In its leading case enforcing a forum section clause, the Supreme Court considered a hypothetical "agreement between two Americans to resolve their essentially local disputes in a remote alien forum," and observed that "the serious inconvenience of the contractual forum to one or both of the parties might carry greater weight in determining the reasonableness of the forum clause." M/S Bremen, 407 U.S. at 17, 92 S. Ct. at 1917 (emphasis added). This case appears to fall into that category. All of the events occurred in the Northern District of Illinois and the key witnesses reside here.

Finally, the court considers the matter of public policy. DirectSat urges that this factor militates in favor of its position, because a ruling in its favor would clear up confusion about where suits arising from a contract must be litigated. (Defendant's Memorandum in Support of Motion to Dismiss [16] at 8.) Sayles notes, however, that Illinois has a public policy interest in enforcement of its workers' compensation laws and holding employers who retaliate against workers liable. (Plaintiff's Response Memorandum [28] at 6.) Although the cases she cites do not directly address the matter of forum selection, the court concludes that public policy does not clearly favor either party on this issue.

DirectSat's Rule 12(b)(3) motion to dismiss is denied.

B. Transfer Pursuant to 28 U.S.C. § 1404(a)

According to 28 U.S.C. § 1404(a), "[f]or the convenience of parties and witnesses, in the interest of justice, a district court may transfer any civil action to any other district or division where it might have been brought." The determination of whether to grant or deny a motion to transfer is committed to the sound discretion of the trial court. Heller Fin. Inc. v. Midwhey Powder Co., 883 F.2d 1286, 1293 (7th Cir. 1989). The trial court will adjudicate such motions based upon an "individualized, case-by-case consideration of convenience and fairness." Stewart Org., Inc. v. Ricoh Corp., 487 U.S. 22, 29, 108 S. Ct. 2239, 2244 (1988). The party seeking the transfer "has the burden of showing that 'the transferee forum is clearly more convenient.'" Heller Fin., Inc., 883 F.2d at 1293 (quoting Coffey v. Van Dorn Iron Works, 796 F.2d 217, 219-20 (7th Cir. 1986)).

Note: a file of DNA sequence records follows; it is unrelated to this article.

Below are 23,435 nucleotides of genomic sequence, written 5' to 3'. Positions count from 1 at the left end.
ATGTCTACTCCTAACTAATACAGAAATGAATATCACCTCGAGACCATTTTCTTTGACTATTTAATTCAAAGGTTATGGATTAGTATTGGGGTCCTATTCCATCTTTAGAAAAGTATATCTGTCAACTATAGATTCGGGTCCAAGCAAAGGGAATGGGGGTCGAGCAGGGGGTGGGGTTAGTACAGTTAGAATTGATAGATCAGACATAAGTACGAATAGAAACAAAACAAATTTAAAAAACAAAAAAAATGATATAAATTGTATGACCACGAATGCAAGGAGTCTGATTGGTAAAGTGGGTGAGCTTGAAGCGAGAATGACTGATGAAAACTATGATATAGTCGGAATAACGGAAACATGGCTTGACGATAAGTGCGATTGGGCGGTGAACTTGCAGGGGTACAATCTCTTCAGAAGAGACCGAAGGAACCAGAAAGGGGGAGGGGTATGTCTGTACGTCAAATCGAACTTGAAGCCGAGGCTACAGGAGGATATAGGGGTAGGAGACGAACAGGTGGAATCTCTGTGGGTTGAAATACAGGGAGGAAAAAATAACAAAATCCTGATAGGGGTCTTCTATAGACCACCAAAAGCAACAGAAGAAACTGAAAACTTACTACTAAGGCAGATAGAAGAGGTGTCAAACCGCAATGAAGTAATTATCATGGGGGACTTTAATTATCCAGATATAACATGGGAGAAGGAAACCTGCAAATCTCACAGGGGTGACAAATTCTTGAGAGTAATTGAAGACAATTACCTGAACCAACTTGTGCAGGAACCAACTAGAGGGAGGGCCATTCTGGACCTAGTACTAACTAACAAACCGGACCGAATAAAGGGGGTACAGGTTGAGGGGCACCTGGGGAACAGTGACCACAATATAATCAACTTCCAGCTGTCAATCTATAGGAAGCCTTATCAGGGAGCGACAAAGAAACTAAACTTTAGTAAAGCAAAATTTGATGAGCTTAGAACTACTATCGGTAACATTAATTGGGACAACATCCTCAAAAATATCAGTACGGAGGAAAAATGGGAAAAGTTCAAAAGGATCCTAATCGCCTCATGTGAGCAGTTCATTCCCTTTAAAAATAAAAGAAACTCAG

DirectSat has not satisfied the court that litigation in the Eastern District of Pennsylvania is "clearly more convenient." The dispute concerning Plaintiff's discharge is, in fact, purely local in nature, and the relevant witnesses reside in the Northern District of Illinois. Sayles was employed in Bedford Park, Illinois, and the supervisors involved in the alleged events reside here as well.

DirectSat notes that its corporate headquarters are in the Eastern District of Pennsylvania, but has not established that this factor is significant. There is no indication, for example, that voluminous records would need to be transferred here, or that any significant witnesses will be required to travel from Pennsylvania to Illinois. Such a showing is required, as the Seventh Circuit noted in Heller Financial: "To support its contention, [a party moving for transfer is] obligated to clearly specify the key witnesses to be called and make at least a generalized statement of what their testimony would have included." Heller Fin, 883 F.2d at 1294. Indeed, in this case it appears that more witnesses would be required to travel were the court to transfer this case. And even if DirectSat could establish that transfer is more convenient for some of its witnesses, that convenience would be gained at the expense of Plaintiff's witnesses. See id. at 1293. DirectSat has failed to establish that the transferee forum is "clearly more convenient."


Defendant's motion to dismiss or for transfer [15] is denied.


REBECCA R. PALLMEYER United States District Judge